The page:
It can be seen that the array of radiation spots S is arranged at an angle θ relative to the substrate W (the edges of the substrate lie parallel to the X and Y directions). This is done so that when the substrate is moved in the scanning direction (the Y-direction), each radiation spot will pass over a different area of the substrate, thereby allowing the entire substrate to be covered by the array of radiation spots 15. In one example, the angle θ is at most 20°, 10°, e.g., at most 5°, at most 3°, at most 1°, at most 0.5°, at most 0.25°, at most 0.10°, at most 0.05°, or at most 0.01°. In one example, the angle θ is at least 0.001°.
Each optical engine can comprise a separate illumination system IL, patterning device PD and projection system PS as described above. It is to be appreciated, however, that two or more optical engines can share at least a part of one or more of the illumination system, patterning device and projection system.
Exemplary Radiation Producing Arrangements
Radiation source SO produces a (partially) coherent or coherent radiation beam 502, which is formed into a more incoherent radiation beam 504 using reflective loop system RL. As discussed in more detail below with respect to
It is to be appreciated that reflective loop system RL can be considered a beam expander, a delay loop, a field defining element, or the like, depending on its positioning and application within a particular optical system, as would be apparent to a skilled artisan upon reading and understanding this description. These non exhaustive exemplary reflective loop systems are described in more detail below.
Alternatively, or additionally, radiation systems 500, 600, and 700 can be used for other illumination systems of a lithography apparatus, i.e., other than an exposure illumination system, such as an alignment illumination system or detection system without departing from the scope of the present invention.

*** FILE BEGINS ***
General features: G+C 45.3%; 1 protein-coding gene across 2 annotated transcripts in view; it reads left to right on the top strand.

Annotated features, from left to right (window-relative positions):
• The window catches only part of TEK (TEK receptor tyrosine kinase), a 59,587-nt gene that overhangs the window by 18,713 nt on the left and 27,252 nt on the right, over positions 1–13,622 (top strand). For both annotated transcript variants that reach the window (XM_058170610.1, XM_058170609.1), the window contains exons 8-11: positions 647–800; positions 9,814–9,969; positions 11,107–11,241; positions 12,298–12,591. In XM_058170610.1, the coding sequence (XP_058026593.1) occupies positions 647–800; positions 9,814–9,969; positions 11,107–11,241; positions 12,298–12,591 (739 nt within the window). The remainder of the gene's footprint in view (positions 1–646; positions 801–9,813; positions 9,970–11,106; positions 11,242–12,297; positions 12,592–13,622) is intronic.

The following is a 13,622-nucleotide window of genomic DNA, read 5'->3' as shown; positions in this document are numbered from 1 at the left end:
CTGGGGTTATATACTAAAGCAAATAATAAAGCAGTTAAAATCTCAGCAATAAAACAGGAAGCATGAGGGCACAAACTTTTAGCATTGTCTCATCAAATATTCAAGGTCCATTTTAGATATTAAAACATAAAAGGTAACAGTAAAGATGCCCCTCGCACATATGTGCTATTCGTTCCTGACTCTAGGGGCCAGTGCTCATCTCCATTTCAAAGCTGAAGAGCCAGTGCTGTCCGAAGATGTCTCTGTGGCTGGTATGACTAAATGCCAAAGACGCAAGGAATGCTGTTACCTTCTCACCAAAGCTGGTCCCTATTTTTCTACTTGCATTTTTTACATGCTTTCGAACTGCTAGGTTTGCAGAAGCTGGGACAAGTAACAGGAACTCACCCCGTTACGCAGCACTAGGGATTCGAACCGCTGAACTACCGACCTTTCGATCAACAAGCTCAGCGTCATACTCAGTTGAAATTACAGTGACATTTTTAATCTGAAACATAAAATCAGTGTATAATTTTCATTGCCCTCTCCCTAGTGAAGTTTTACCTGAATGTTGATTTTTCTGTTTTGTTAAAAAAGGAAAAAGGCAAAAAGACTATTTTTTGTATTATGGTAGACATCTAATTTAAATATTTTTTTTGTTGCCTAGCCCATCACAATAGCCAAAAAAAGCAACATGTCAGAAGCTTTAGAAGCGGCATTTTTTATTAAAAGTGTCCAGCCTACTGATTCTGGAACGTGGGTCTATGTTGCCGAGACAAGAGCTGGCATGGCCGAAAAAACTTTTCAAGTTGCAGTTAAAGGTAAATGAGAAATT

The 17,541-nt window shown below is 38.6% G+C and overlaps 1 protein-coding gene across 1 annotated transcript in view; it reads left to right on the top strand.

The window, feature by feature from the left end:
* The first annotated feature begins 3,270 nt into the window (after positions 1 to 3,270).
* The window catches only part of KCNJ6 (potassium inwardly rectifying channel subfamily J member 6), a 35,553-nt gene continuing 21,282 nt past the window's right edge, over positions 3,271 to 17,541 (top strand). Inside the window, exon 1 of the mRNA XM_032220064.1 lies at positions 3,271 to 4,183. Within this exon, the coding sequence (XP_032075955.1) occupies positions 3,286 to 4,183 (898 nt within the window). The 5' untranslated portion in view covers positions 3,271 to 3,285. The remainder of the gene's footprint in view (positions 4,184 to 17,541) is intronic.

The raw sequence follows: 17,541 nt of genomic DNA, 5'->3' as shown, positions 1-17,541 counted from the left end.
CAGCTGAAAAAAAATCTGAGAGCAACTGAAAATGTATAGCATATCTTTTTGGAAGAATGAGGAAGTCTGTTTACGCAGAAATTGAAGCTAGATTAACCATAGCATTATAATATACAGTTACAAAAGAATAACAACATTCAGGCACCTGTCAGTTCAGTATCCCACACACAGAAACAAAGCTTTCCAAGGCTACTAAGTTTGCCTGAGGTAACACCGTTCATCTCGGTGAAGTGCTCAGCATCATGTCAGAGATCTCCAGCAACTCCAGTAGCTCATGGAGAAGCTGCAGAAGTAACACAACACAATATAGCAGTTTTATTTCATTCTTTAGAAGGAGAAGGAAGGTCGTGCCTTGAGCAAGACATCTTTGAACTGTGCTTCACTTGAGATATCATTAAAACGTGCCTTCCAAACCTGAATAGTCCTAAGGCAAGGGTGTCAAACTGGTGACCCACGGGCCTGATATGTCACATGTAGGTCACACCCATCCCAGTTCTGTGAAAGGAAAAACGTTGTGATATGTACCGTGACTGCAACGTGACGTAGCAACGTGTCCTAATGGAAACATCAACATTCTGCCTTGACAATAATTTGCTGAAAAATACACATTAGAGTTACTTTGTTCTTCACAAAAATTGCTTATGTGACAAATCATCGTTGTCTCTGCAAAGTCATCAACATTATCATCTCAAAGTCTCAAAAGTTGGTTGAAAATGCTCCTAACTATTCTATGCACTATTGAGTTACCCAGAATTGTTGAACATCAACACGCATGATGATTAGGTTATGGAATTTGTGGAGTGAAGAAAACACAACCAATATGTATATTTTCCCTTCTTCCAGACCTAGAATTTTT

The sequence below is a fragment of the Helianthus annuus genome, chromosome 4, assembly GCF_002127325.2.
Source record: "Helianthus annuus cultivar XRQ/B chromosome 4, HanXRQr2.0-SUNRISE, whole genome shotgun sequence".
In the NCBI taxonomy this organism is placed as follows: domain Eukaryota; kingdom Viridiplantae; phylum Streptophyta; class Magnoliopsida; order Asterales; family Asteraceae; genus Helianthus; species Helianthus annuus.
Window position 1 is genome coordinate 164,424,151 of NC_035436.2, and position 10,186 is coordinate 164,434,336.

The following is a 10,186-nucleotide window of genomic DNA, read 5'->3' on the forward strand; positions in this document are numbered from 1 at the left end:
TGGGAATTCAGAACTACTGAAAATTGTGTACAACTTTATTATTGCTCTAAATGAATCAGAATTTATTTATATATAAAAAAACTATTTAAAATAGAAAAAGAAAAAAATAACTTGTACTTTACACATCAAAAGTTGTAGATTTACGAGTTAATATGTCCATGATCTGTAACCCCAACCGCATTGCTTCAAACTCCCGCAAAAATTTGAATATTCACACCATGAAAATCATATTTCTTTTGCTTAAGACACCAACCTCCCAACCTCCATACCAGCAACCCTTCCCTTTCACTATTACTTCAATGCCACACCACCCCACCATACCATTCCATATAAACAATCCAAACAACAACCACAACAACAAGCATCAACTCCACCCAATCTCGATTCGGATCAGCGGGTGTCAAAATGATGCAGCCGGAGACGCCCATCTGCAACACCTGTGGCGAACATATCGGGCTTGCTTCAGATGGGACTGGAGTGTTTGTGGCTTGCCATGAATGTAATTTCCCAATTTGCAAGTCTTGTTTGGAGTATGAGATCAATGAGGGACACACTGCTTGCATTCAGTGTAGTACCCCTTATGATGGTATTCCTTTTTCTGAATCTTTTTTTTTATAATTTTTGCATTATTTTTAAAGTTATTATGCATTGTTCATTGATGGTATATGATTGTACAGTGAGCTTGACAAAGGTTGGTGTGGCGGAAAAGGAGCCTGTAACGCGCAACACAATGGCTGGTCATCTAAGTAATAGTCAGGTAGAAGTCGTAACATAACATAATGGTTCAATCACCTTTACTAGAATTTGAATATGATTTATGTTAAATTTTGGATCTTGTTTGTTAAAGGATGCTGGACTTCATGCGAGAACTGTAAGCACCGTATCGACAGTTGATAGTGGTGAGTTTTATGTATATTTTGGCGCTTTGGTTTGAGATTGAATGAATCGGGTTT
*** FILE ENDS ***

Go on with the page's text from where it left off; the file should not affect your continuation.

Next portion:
Additionally, or alternatively, radiation systems 500, 600, and 700 can be used in place of any illumination system that requires forming of an incoherent light beam and/or more uniform light, for example to substantially eliminate speckle patterns by not allowing speckle to occur.
Additionally, or alternatively, a combined coherence length is desired to be smaller than the temporal coherence length, such that:
In this equation, n and m are respectively roundtrip numbers within first and second reflective loop systems RL1 and RL2; n is an integer smaller or equal to the total number of roundtrips (N) within loop 1, m is an integer smaller or equal to the total number of roundtrips (M) within loop 2. L1 and L2 are the loop path lengths of respective first and second reflective loop systems RL1 and RL2, and Lcoherence is the temporal coherence length of the radiation source SO radiation, e.g., at least partially coherent radiation 502. Additionally, or alternatively, if additional reflective loop systems are utilized, the relationship can be represented by:
|n*L1−m*L2±o*L3±p*L4± . . . |>Lcoherence
Additionally, or alternatively, one or more additional reflective loop systems RLm (m=1, 2, 3, . . . ) can be used that are optically coupled in series, according to another embodiment of the present invention. Each reflective loop system RLm can receive incoherent radiation from an upstream reflective loop system RL and can allow for the incoherent radiation to loop through one or more loops or roundtrips to produce another beam of incoherent radiation. For example, if there are (Mx) loop path systems in series, every loop path creates N incoherent copies of the at least partially coherent beam 502. The total number of modes realized using a series of reflective loop systems RL equals N^M, instead of N*M when the copies are produced within a single reflective loop system RL. In some applications, having series coupled reflective loop systems RL may be desirable, for example because an amount of reflection scales with N*M and the transmission scales with ˜Re^(N*M) (where Re is reflectance percentage of reflective devices within each reflective loop system). Thus, when using multiple reflective loop systems in series they result in a higher overall transmission of radiation intensity than one large reflective loop system.